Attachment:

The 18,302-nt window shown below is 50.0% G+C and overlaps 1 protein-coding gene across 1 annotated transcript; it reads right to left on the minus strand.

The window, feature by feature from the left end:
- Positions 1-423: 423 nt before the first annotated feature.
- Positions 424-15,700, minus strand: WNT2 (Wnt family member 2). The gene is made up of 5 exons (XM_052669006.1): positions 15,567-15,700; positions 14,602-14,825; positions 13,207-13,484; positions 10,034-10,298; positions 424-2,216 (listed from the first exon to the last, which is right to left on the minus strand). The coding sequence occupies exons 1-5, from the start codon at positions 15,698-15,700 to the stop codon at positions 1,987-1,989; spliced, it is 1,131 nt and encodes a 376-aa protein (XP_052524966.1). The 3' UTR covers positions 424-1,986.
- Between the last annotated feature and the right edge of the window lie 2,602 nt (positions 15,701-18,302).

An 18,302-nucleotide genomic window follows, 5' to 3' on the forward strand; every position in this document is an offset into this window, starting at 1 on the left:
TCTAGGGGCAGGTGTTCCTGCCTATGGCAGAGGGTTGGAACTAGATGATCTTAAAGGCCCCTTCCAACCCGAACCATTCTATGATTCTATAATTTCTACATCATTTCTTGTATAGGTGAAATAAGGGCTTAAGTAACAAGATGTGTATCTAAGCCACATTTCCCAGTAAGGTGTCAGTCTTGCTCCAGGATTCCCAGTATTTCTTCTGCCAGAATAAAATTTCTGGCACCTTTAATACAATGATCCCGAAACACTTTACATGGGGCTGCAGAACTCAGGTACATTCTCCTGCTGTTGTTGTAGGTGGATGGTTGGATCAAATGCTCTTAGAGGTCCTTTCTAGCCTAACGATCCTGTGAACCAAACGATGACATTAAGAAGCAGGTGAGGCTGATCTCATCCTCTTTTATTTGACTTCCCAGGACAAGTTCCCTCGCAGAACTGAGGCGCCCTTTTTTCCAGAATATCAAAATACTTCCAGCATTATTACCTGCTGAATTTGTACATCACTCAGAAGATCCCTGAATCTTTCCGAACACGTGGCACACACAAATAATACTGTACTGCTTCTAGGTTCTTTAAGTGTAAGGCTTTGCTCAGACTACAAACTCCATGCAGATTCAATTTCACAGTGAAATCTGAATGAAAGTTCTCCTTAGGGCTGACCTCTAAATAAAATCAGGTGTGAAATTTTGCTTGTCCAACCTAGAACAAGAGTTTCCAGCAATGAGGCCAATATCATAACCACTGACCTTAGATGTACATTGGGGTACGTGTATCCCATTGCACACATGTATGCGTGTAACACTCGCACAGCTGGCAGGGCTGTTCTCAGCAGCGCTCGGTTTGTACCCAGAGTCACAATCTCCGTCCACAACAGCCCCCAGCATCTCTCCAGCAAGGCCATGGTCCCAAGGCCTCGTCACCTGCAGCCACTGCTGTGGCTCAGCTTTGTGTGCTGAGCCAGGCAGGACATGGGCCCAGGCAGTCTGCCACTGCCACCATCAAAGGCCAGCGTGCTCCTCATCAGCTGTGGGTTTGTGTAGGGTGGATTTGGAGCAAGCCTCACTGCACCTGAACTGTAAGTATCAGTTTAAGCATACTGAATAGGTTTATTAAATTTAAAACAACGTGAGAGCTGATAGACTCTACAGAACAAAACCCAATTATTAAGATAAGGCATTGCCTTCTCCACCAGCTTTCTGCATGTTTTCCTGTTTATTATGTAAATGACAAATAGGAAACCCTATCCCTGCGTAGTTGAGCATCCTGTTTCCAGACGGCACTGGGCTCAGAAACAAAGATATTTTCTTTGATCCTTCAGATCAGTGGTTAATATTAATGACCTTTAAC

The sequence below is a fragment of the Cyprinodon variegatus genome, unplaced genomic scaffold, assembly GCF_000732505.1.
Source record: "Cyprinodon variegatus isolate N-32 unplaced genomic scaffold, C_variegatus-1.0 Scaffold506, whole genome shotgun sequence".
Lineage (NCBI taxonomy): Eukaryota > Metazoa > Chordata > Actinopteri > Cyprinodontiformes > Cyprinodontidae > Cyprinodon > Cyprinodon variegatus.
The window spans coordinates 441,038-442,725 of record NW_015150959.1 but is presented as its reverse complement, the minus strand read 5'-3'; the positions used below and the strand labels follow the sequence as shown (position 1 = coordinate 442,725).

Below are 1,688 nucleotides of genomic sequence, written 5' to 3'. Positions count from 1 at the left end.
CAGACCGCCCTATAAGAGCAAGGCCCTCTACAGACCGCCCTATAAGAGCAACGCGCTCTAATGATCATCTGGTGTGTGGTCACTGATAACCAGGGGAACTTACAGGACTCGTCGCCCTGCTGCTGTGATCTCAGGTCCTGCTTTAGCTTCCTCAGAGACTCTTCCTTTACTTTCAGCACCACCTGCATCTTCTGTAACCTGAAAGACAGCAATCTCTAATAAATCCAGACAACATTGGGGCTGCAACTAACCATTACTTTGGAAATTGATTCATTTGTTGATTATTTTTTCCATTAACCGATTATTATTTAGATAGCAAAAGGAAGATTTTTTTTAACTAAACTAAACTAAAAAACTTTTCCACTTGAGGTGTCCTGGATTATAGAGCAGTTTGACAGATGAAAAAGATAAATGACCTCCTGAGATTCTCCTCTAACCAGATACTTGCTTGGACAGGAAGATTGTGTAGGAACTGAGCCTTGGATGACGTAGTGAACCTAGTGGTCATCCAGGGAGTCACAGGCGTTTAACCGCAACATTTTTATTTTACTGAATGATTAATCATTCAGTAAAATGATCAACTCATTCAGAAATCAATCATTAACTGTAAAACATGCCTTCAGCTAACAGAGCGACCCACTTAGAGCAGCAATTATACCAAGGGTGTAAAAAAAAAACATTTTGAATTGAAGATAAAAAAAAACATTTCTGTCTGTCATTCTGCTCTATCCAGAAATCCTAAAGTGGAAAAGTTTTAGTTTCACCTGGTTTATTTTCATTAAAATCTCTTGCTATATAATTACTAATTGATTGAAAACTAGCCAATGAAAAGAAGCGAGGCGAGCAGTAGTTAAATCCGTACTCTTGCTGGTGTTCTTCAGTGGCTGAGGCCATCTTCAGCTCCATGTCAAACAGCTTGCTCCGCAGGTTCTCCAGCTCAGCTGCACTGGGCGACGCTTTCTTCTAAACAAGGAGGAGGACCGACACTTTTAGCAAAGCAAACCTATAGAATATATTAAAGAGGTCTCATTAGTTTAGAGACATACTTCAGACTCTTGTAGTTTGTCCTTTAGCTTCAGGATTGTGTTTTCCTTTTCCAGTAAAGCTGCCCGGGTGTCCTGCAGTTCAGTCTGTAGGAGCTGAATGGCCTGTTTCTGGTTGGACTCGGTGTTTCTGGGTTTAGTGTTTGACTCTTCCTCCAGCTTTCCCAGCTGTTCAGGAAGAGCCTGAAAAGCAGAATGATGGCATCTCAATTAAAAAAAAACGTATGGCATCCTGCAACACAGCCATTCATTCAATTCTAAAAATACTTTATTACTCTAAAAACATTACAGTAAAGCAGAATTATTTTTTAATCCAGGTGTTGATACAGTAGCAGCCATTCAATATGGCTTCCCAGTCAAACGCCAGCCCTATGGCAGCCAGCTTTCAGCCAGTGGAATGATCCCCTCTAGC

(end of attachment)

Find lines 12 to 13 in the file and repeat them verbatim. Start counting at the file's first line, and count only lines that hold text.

Below are 1,688 nucleotides of genomic sequence, written 5' to 3'. Positions count from 1 at the left end.
CAGACCGCCCTATAAGAGCAAGGCCCTCTACAGACCGCCCTATAAGAGCAACGCGCTCTAATGATCATCTGGTGTGTGGTCACTGATAACCAGGGGAACTTACAGGACTCGTCGCCCTGCTGCTGTGATCTCAGGTCCTGCTTTAGCTTCCTCAGAGACTCTTCCTTTACTTTCAGCACCACCTGCATCTTCTGTAACCTGAAAGACAGCAATCTCTAATAAATCCAGACAACATTGGGGCTGCAACTAACCATTACTTTGGAAATTGATTCATTTGTTGATTATTTTTTCCATTAACCGATTATTATTTAGATAGCAAAAGGAAGATTTTTTTTAACTAAACTAAACTAAAAAACTTTTCCACTTGAGGTGTCCTGGATTATAGAGCAGTTTGACAGATGAAAAAGATAAATGACCTCCTGAGATTCTCCTCTAACCAGATACTTGCTTGGACAGGAAGATTGTGTAGGAACTGAGCCTTGGATGACGTAGTGAACCTAGTGGTCATCCAGGGAGTCACAGGCGTTTAACCGCAACATTTTTATTTTACTGAATGATTAATCATTCAGTAAAATGATCAACTCATTCAGAAATCAATCATTAACTGTAAAACATGCCTTCAGCTAACAGAGCGACCCACTTAGAGCAGCAATTATACCAAGGGTGTAAAAAAAAAACATTTTGAATTGAAGATAAAAAAAAACATTTCTGTCTGTCATTCTGCTCTATCCAGAAATCCTAAAGTGGAAAAGTTTTAGTTTCACCTGGTTTATTTTCATTAAAATCTCTTGCTATATAATTACTAATTGATTGAAAACTAGCCAATGAAAAGAAGCGAGGCGAGCAGTAGTTAAATCCGTACTCTTGCTGGTGTTCTTCAGTGGCTGAGGCCATCTTCAGCTCCATGTCAAACAGCTTGCTCCGCAGGTTCTCCAGCTCAGCTGCACTGGGCGACGCTTTCTTCTAAACAAGGAGGAGGACCGACACTTTTAGCAAAGCAAACCTATAGAATATATTAAAGAGGTCTCATTAGTTTAGAGACATACTTCAGACTCTTGTAGTTTGTCCTTTAGCTTCAGGATTGTGTTTTCCTTTTCCAGTAAAGCTGCCCGGGTGTCCTGCAGTTCAGTCTGTAGGAGCTGAATGGCCTGTTTCTGGTTGGACTCGGTGTTTCTGGGTTTAGTGTTTGACTCTTCCTCCAGCTTTCCCAGCTGTTCAGGAAGAGCCTGAAAAGCAGAATGATGGCATCTCAATTAAAAAAAAACGTATGGCATCCTGCAACACAGCCATTCATTCAATTCTAAAAATACTTTATTACTCTAAAAACATTACAGTAAAGCAGAATTATTTTTTAATCCAGGTGTTGATACAGTAGCAGCCATTCAATATGGCTTCCCAGTCAAACGCCAGCCCTATGGCAGCCAGCTTTCAGCCAGTGGAATGATCCCCTCTAGC